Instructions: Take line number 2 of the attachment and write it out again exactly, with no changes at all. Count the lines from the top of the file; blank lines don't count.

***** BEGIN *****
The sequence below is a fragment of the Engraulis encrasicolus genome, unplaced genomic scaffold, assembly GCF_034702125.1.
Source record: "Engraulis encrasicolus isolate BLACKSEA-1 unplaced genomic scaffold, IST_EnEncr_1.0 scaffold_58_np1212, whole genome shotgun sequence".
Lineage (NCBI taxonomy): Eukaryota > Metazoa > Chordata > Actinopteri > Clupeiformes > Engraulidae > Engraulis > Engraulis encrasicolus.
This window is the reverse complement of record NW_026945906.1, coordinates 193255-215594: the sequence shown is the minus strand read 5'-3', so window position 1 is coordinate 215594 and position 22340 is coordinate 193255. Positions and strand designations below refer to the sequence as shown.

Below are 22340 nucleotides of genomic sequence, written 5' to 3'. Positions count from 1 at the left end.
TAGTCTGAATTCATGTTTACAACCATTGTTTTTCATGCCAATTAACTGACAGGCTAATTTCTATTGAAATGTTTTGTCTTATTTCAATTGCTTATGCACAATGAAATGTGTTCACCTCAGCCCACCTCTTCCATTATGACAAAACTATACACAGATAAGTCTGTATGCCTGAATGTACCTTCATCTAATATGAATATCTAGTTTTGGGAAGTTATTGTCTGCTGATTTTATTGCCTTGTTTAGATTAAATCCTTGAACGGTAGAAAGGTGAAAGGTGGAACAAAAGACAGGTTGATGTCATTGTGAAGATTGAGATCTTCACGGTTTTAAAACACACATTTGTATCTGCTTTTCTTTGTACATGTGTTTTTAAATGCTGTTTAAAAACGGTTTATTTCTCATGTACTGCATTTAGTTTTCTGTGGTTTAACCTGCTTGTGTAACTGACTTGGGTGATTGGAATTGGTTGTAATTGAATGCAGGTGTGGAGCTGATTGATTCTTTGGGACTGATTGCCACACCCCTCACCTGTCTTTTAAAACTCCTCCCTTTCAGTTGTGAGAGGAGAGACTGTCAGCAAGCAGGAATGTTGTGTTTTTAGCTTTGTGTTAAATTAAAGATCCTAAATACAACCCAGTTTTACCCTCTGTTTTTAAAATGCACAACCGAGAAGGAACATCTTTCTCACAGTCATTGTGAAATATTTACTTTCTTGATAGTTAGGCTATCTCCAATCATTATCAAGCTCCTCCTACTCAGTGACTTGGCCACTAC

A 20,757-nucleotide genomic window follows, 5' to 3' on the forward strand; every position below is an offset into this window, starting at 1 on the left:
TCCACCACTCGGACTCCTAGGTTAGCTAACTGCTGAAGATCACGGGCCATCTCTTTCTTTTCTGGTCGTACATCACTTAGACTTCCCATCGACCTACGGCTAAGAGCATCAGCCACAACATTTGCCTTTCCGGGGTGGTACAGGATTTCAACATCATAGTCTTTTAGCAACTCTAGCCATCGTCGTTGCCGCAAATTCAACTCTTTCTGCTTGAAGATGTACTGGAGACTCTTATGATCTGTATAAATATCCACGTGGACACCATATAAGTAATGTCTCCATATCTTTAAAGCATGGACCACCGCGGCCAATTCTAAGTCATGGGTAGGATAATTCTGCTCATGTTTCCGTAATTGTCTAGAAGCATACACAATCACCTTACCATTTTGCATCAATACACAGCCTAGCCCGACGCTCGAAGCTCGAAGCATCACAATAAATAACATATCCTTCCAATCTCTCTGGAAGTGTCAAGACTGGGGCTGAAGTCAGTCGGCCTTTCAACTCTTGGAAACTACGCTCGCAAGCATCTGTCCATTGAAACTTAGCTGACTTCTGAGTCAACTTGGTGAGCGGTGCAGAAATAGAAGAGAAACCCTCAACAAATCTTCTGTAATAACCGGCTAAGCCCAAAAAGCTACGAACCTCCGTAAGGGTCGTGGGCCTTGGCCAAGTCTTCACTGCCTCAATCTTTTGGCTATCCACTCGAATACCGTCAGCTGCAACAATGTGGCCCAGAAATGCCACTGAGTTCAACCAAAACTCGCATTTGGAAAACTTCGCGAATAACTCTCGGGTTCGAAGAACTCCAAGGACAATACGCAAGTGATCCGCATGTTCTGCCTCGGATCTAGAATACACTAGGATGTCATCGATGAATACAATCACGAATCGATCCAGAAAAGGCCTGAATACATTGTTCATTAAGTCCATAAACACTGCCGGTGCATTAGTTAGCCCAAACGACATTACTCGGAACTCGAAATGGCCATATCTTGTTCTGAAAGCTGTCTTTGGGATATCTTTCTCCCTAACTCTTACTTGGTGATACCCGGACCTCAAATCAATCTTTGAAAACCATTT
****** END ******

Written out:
Source record: "Engraulis encrasicolus isolate BLACKSEA-1 unplaced genomic scaffold, IST_EnEncr_1.0 scaffold_58_np1212, whole genome shotgun sequence".